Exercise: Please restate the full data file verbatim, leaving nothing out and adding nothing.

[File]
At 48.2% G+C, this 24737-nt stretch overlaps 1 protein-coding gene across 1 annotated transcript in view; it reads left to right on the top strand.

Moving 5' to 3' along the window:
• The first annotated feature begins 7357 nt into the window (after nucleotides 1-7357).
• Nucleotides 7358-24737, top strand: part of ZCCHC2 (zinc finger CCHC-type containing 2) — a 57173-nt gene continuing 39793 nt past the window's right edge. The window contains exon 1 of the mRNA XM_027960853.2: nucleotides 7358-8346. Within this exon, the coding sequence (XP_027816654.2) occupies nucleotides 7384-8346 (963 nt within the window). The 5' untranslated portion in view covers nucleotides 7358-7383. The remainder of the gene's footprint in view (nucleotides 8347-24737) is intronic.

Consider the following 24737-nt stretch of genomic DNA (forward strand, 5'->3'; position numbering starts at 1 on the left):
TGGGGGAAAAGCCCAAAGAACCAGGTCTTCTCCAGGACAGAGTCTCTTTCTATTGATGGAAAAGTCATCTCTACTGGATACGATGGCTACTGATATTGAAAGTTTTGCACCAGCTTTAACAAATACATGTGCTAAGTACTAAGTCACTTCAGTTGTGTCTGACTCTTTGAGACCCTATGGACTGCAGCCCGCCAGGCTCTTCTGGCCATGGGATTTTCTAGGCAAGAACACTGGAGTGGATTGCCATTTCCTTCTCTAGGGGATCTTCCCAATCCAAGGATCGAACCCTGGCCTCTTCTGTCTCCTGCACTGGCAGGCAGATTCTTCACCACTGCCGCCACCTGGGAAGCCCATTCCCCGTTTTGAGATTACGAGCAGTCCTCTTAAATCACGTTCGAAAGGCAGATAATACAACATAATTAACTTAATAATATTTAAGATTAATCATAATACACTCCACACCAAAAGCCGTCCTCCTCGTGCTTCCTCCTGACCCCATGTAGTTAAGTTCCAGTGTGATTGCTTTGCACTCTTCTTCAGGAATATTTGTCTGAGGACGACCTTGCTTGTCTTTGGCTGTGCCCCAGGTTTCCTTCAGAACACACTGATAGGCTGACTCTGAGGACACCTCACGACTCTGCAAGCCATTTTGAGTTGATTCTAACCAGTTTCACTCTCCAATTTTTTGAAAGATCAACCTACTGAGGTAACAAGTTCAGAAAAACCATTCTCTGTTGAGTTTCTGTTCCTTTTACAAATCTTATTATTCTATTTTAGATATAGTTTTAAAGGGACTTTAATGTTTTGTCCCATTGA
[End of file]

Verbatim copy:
At 48.2% G+C, this 24737-nt stretch overlaps 1 protein-coding gene across 1 annotated transcript in view; it reads left to right on the top strand.

Moving 5' to 3' along the window:
• The first annotated feature begins 7357 nt into the window (after nucleotides 1-7357).
• Nucleotides 7358-24737, top strand: part of ZCCHC2 (zinc finger CCHC-type containing 2) — a 57173-nt gene continuing 39793 nt past the window's right edge. The window contains exon 1 of the mRNA XM_027960853.2: nucleotides 7358-8346. Within this exon, the coding sequence (XP_027816654.2) occupies nucleotides 7384-8346 (963 nt within the window). The 5' untranslated portion in view covers nucleotides 7358-7383. The remainder of the gene's footprint in view (nucleotides 8347-24737) is intronic.

Consider the following 24737-nt stretch of genomic DNA (forward strand, 5'->3'; position numbering starts at 1 on the left):
TGGGGGAAAAGCCCAAAGAACCAGGTCTTCTCCAGGACAGAGTCTCTTTCTATTGATGGAAAAGTCATCTCTACTGGATACGATGGCTACTGATATTGAAAGTTTTGCACCAGCTTTAACAAATACATGTGCTAAGTACTAAGTCACTTCAGTTGTGTCTGACTCTTTGAGACCCTATGGACTGCAGCCCGCCAGGCTCTTCTGGCCATGGGATTTTCTAGGCAAGAACACTGGAGTGGATTGCCATTTCCTTCTCTAGGGGATCTTCCCAATCCAAGGATCGAACCCTGGCCTCTTCTGTCTCCTGCACTGGCAGGCAGATTCTTCACCACTGCCGCCACCTGGGAAGCCCATTCCCCGTTTTGAGATTACGAGCAGTCCTCTTAAATCACGTTCGAAAGGCAGATAATACAACATAATTAACTTAATAATATTTAAGATTAATCATAATACACTCCACACCAAAAGCCGTCCTCCTCGTGCTTCCTCCTGACCCCATGTAGTTAAGTTCCAGTGTGATTGCTTTGCACTCTTCTTCAGGAATATTTGTCTGAGGACGACCTTGCTTGTCTTTGGCTGTGCCCCAGGTTTCCTTCAGAACACACTGATAGGCTGACTCTGAGGACACCTCACGACTCTGCAAGCCATTTTGAGTTGATTCTAACCAGTTTCACTCTCCAATTTTTTGAAAGATCAACCTACTGAGGTAACAAGTTCAGAAAAACCATTCTCTGTTGAGTTTCTGTTCCTTTTACAAATCTTATTATTCTATTTTAGATATAGTTTTAAAGGGACTTTAATGTTTTGTCCCATTGA